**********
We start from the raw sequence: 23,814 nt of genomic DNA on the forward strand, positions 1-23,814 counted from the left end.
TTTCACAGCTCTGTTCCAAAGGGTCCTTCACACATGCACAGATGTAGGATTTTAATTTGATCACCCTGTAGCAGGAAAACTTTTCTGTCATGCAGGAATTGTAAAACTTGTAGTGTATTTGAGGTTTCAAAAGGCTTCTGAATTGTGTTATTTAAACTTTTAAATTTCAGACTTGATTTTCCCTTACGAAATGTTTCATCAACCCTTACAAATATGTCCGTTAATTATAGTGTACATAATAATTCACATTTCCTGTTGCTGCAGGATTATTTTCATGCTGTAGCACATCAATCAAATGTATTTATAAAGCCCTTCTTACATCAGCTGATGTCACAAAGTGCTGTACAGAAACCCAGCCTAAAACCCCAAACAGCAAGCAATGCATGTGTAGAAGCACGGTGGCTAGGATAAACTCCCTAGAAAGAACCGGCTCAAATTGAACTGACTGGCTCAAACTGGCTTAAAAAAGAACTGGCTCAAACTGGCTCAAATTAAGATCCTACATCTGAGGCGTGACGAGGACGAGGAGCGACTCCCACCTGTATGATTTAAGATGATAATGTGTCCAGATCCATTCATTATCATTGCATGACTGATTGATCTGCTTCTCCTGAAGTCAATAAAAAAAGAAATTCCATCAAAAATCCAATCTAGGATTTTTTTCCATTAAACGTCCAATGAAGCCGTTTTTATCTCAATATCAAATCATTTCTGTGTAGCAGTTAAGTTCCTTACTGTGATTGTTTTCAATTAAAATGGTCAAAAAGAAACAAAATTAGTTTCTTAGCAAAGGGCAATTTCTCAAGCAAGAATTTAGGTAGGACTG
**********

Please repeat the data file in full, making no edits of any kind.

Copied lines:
We start from the raw sequence: 23,814 nt of genomic DNA on the forward strand, positions 1-23,814 counted from the left end.
TTTCACAGCTCTGTTCCAAAGGGTCCTTCACACATGCACAGATGTAGGATTTTAATTTGATCACCCTGTAGCAGGAAAACTTTTCTGTCATGCAGGAATTGTAAAACTTGTAGTGTATTTGAGGTTTCAAAAGGCTTCTGAATTGTGTTATTTAAACTTTTAAATTTCAGACTTGATTTTCCCTTACGAAATGTTTCATCAACCCTTACAAATATGTCCGTTAATTATAGTGTACATAATAATTCACATTTCCTGTTGCTGCAGGATTATTTTCATGCTGTAGCACATCAATCAAATGTATTTATAAAGCCCTTCTTACATCAGCTGATGTCACAAAGTGCTGTACAGAAACCCAGCCTAAAACCCCAAACAGCAAGCAATGCATGTGTAGAAGCACGGTGGCTAGGATAAACTCCCTAGAAAGAACCGGCTCAAATTGAACTGACTGGCTCAAACTGGCTTAAAAAAGAACTGGCTCAAACTGGCTCAAATTAAGATCCTACATCTGAGGCGTGACGAGGACGAGGAGCGACTCCCACCTGTATGATTTAAGATGATAATGTGTCCAGATCCATTCATTATCATTGCATGACTGATTGATCTGCTTCTCCTGAAGTCAATAAAAAAAGAAATTCCATCAAAAATCCAATCTAGGATTTTTTTCCATTAAACGTCCAATGAAGCCGTTTTTATCTCAATATCAAATCATTTCTGTGTAGCAGTTAAGTTCCTTACTGTGATTGTTTTCAATTAAAATGGTCAAAAAGAAACAAAATTAGTTTCTTAGCAAAGGGCAATTTCTCAAGCAAGAATTTAGGTAGGACTG